I never understood the phrase “Your body is smarter than your brain” until I became an adult. In the past five years alone I have learned that lesson hundreds of times over. How sleep and rest are different. How hunger and loneliness can feel like the same thing and are somehow tied. How joy and tears link. How heartbreak makes you sick. How new love makes you manic. How death and moving literally and physically can make you ill in turn.
Last week I had my appendix out. I awoke at 12:00am on Tuesday to a tightness in my belly that moved to the right side of my body over a few hours, like a belt tightening slowly against my organs. I was admitted to the ER at 5:30am after moaning the whole way in the car as my parents sped me the 10 minutes to the hospital. I was surprised at how delicate and strong my body was. I was surprised at how quickly morphine worked. At how the port in my arm to hold my IV hurt. How the nurses literally made me feel better. How the iodine for the CTscan was cold. How the doctor’s firm gaze made me feel safe.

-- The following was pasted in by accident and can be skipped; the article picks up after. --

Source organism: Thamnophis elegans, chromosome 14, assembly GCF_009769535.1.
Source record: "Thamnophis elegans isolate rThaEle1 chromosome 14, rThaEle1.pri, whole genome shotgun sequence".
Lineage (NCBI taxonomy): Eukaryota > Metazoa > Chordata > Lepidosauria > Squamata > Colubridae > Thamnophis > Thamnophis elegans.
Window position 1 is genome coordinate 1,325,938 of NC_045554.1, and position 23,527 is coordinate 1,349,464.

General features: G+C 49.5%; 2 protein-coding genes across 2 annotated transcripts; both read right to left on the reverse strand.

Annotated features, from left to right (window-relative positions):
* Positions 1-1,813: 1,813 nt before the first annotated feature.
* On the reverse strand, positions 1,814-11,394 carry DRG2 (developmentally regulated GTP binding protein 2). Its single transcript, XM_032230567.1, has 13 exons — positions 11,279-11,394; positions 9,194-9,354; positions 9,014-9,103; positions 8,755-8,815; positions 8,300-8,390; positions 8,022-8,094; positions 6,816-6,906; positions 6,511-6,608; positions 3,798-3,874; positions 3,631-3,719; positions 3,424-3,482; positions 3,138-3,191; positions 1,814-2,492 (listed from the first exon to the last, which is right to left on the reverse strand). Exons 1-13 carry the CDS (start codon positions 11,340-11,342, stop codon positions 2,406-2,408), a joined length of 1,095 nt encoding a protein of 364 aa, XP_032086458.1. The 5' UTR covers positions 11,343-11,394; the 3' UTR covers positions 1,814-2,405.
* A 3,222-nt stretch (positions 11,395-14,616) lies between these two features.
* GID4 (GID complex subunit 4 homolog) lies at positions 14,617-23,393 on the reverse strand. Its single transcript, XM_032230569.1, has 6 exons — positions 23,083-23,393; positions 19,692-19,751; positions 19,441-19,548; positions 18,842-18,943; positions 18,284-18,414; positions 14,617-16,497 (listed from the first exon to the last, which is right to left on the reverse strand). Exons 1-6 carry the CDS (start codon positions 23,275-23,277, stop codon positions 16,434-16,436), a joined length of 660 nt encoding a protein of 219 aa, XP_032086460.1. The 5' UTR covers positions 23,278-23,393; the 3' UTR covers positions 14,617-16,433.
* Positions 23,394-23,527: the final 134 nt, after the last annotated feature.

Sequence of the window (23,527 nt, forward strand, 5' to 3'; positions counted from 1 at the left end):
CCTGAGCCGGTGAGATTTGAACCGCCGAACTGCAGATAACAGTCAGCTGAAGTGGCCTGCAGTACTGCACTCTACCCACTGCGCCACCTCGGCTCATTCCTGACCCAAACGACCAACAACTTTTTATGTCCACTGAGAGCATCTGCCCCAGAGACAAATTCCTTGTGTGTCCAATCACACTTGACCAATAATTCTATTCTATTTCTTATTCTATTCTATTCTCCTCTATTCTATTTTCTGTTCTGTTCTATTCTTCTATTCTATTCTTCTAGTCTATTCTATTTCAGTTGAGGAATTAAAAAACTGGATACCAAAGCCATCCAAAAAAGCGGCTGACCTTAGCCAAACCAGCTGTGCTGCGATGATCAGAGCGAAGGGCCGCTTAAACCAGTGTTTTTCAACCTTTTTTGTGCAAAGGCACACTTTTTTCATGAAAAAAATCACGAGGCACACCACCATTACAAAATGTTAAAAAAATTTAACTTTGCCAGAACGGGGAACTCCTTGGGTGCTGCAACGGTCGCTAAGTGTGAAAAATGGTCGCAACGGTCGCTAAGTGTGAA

I had never been under anesthesia before. I have always been afraid of ‘going under’ and I am grateful and happy to say it wasn’t as bad as I expected. Sure the surgery was laparoscopic and on the scale of fear-this one was not life threatening. But when they are strapping you down to the table with your arms apart, christ like, it’s hard not to feel a little like a lab rat.
In that moment, staring up at the operating lamps above me (and wow were they holographic and beautiful), with four nurses and an anesthesiologist at my side; I couldn’t help but give myself over completely to the experience and hope for the best. There was no fear in that moment, no hesitation about what to do, or how to do it. I just opened my arms and trusted that I would be ok, if that wasn’t in the cards that was out of my hands anyway. So I just closed my eyes and leap (figuratively).
So much of this year has been about trusting the leap. So much of this year has been about trusting my body. So much of this year has been learning to give over to goodness and fear. And listening, so much listening.
(P.S. I am sore but that’s all. Medicine is magic.)